Updated: Feb 21
Welcome to Taking Up Space, a series using the power of tarot and oracle cards to offer real-life advice for real-life people. Why the name? Because I view tarot as a home, a structure, in which there are 78 rooms (aka, the cards). We all live in this house, visiting different rooms at different points in our lives, sometimes camping out and sometimes peeking in to turn off a light or grab something we forgot in a dresser drawer. No matter what, we all deserve to take up as much space in these rooms, stay as long or as little as we need, and know we’re always safe and supported. THAT, to me, is the power of these cards.
But wait, there’s more! Tarot, in conjunction with the advice and guidance of an expert or person who has been through something similar is even more powerful, which is why I’ve asked for their help with this column.
DISCLAIMER: The advice in this column is not meant to replace the personalized advice and guidance of a professional. For entertainment purposes only.
About today’s expert:
Darcy Scott is a therapist in Austin, Texas who runs a private practice specializing in neuropsychological counseling. Darcy has experience working with clients after experiencing traumatic brain injury. She also facilitates equine assisted psychotherapy, aka, she gets to work with horses in a therapeutic model. Currently, she’s working towards certification as a death doula, supporting those at the end of life. You can find her at DarcyScottCounseling.com, or at Vista Brewing Company in Driftwood, Texas enjoying a pint, where I was lucky enough to meet her while reading tarot last year.
“How do I navigate relationships with friends or family who have hurt me?”
What the cards say:
The Tower speaks to the feeling of being hurt, of wanting to “burn it all to the ground,” and the feeling of having the rug pulled out from under us. It’s often a time of shock and awakening. But the Tower also beckons us to use these moments of pain as a catalyst for real, lasting transformations. When the foundation of a relationship crumbles, it can be an opportunity to rebuild—if not the relationship itself—a part of ourselves on which that relationship was built. Is it our insecurity that needs to go? People pleasing? Masking our feelings? Codependency?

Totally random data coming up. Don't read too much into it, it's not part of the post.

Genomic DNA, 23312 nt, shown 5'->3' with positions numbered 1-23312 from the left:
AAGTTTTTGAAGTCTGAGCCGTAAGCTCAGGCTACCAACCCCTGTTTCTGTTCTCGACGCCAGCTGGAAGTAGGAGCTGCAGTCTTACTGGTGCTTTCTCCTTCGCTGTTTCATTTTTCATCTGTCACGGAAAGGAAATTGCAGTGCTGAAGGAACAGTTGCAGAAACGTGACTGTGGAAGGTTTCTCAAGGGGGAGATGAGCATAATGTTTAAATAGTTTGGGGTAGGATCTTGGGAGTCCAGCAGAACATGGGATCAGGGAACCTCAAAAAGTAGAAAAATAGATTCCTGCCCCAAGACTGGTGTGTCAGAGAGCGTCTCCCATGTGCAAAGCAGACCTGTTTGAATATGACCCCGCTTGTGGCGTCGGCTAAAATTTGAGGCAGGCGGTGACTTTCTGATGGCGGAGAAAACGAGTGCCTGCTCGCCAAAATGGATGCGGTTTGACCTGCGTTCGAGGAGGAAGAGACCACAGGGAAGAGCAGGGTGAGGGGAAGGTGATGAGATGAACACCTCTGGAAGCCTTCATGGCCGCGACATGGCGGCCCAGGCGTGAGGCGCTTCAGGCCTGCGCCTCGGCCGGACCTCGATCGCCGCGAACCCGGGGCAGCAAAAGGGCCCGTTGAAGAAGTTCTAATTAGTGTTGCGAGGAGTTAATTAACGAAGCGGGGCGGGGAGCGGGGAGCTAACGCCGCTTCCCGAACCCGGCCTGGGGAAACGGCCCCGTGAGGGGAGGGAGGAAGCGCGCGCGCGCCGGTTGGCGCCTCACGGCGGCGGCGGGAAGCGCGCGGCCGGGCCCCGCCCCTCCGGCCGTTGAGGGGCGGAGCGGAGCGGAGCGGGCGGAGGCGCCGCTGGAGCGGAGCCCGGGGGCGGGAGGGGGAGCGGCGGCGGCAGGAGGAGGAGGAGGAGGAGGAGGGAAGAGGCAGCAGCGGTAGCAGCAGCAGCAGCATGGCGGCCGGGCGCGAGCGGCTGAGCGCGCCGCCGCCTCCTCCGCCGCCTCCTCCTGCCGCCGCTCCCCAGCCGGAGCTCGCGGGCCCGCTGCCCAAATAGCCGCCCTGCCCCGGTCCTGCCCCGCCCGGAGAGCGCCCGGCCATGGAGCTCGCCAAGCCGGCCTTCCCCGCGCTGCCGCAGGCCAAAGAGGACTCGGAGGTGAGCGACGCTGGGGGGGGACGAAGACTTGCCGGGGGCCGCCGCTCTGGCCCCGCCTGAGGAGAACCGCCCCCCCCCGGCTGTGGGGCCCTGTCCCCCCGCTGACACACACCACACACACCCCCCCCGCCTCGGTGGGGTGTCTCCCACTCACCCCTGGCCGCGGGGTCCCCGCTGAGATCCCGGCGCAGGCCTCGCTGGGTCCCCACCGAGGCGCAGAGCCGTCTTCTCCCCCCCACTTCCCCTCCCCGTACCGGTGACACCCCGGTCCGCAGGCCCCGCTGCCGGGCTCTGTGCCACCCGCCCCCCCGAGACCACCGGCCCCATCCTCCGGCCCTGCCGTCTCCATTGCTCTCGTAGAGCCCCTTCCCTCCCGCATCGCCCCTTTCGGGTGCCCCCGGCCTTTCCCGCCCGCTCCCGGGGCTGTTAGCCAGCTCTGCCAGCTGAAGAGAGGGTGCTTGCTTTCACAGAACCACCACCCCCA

Perhaps your awareness around these “Tower” moments in these relationships is helping you find more acceptance of yourself. Judgment can be released internally and externally through moments like these, so the most genuine parts of yourself can be freed and allowed to rise to the surface. THIS is the you to bring to these relationships now, if you so choose, for the less judgment that you place upon yourself, the less judgment you place upon others, and their past actions. Self-forgiveness as well as attempting to forgive the others in this equation could help you lighten your own heavy load.
Knight of Pentacles is advising you to re-invest that energy that was spent on the hurt, the pain and the past into your future, your healing, your personal journey. This could pave the way for a healthier balance, like the one in the Six of Pentacles, to emerge in these relationships. Once you shore yourself up with self-love, you’ll have the perspective, confidence and wisdom to know just how much—or how little—of yourself to give, and where you can be open to receive as well.
What Darcy says:
This one is a doozy, and even I have personal experience. We often see family as a given, especially if it's your parents. Filial piety is a concept that speaks to the feeling of needing to honor and respect our families. After all, they know us, hopefully seemingly better than anyone else.
But right or wrong, they also are a source of where our patterns and most likely, maladaptive patterns can come from. When we start to get better by changing those patterns, especially in families, we play a role. And you've likely played that role your whole life. Now that you're not playing that role, families (or friends) can have a big reaction to it. When dynamics change around family relationships, and when we start to change our role, there will likely be a counter reaction that is normally pretty big. It's like a pendulum. It can go to the extreme first, and then will start to settle. The key is maintaining those boundaries in the case there is a big reaction. What you need to do is remind yourself that their reaction belongs to them, not you.
This is when you get to decide if this is going to be worth it for you to continue that relationship or not. If it's a toxic relationship, we're the ones still paying the price for that hurt and it carries onward, because toxic relationships cause stress, and stress in our bodies continues to hurt us.
It's a hard choice to make, especially when family is involved, but the thing that I like the best about making decisions is that if things change, we can revisit it. There's nothing to say that you can’t remove yourself from the situation temporarily, or by adding the words “right now.” For example, “this relationship isn't working for me right now.” This has a different feeling than, “I'm cutting you off.” There is a big difference between those two.
Do you need advice? Send your questions/situations/experiences to email@example.com. Confidentiality is respected.